I am not privy to what Chief Femi Gbajabiamiala, your savvy Chief of Staff, is telling you. There is hunger in the land. Messages have been sent to Aso Rock through the back door. So bad are things now that a new non-political front is emerging in which twelve of us have decided to seek a private conversation with you. When, I don’t know. The outcome, I don’t know. Enough of fake promises. Enough of “we are laying the foundation of a better tomorrow.” If people die today, there is no tomorrow for them. The terrible idea in Nigeria is to assume that everyone is looking for something when offering advice. No! Many want their country to succeed. Some even now begin to panic that the Tinubu presidency will discredit the entire Yoruba race.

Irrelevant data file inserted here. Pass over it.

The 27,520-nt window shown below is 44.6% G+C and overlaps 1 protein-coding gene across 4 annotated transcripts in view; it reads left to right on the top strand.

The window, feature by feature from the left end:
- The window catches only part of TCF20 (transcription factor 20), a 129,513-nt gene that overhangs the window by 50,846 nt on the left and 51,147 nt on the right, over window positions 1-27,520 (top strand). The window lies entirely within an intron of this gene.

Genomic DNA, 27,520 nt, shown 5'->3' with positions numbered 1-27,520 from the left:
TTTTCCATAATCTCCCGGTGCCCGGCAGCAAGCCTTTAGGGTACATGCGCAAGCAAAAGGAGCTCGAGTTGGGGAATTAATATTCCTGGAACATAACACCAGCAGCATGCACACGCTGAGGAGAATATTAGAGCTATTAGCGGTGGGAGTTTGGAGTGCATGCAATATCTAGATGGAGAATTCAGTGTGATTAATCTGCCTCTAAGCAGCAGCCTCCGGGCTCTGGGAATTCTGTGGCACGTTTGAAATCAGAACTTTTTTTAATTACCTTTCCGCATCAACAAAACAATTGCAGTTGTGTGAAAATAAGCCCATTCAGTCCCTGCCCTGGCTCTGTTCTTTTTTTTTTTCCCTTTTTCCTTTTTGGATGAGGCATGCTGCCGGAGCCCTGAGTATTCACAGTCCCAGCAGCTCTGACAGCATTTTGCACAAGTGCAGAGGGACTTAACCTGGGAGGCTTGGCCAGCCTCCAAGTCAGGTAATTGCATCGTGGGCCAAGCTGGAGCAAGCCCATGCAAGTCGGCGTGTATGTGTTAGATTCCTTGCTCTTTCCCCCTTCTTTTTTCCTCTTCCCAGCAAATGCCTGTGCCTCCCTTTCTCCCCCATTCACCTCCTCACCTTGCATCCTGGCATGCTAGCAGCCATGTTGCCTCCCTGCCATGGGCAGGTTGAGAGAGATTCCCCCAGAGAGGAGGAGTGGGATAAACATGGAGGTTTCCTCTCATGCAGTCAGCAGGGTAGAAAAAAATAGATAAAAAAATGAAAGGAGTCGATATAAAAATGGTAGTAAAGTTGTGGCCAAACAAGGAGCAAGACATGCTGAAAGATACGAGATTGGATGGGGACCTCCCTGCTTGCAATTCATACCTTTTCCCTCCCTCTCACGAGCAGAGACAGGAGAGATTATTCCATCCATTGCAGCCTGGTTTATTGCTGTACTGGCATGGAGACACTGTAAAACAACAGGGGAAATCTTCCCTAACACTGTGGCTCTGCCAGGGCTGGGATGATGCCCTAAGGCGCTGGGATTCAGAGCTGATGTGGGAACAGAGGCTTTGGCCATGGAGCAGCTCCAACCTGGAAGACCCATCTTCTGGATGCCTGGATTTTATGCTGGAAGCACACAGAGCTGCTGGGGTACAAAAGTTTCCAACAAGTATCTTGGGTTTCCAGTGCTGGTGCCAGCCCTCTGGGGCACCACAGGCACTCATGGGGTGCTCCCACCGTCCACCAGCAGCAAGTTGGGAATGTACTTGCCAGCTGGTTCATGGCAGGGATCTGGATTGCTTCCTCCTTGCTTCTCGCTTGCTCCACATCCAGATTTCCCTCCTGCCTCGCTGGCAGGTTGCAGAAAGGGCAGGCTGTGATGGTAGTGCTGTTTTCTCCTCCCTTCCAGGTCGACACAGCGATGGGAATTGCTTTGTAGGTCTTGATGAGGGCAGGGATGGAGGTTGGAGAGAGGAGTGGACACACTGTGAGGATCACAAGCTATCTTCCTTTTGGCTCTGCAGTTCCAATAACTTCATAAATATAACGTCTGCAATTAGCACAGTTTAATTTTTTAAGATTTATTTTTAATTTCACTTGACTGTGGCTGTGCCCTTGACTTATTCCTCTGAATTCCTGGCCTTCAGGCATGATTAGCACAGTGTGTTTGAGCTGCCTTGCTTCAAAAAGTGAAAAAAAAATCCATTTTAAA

I have written several times about the conditions of Nigerians and how the situation has not been turning around favorably. However, one must not see a reiteration of the ordeals of the society as mere tautologies because the problems would constantly be a fog to the future. Nigeria is a complex society and blessed with many resources, including resilient citizens who have shown commitment to hard work but have not been getting the proportional worth of their efforts. Every year, the version of suffering they face differs, and it seems that there are some temporal distinctions in the motivations of those ordeals. There is a systematic downfall in the economy, and those at the receiving end of its manifestation are the masses.
Well, some may say that it is too early to judge the government of Tinubu, but when starvation becomes a point of reference, we might just make an exception for that rule. A government is a failure if it has not been able to fulfill its primary duties and its published agenda. However, a government is useless if its people suffer endlessly from starvation. While it might be too early to judge the former, it is quite sure that he is failing terribly at the latter.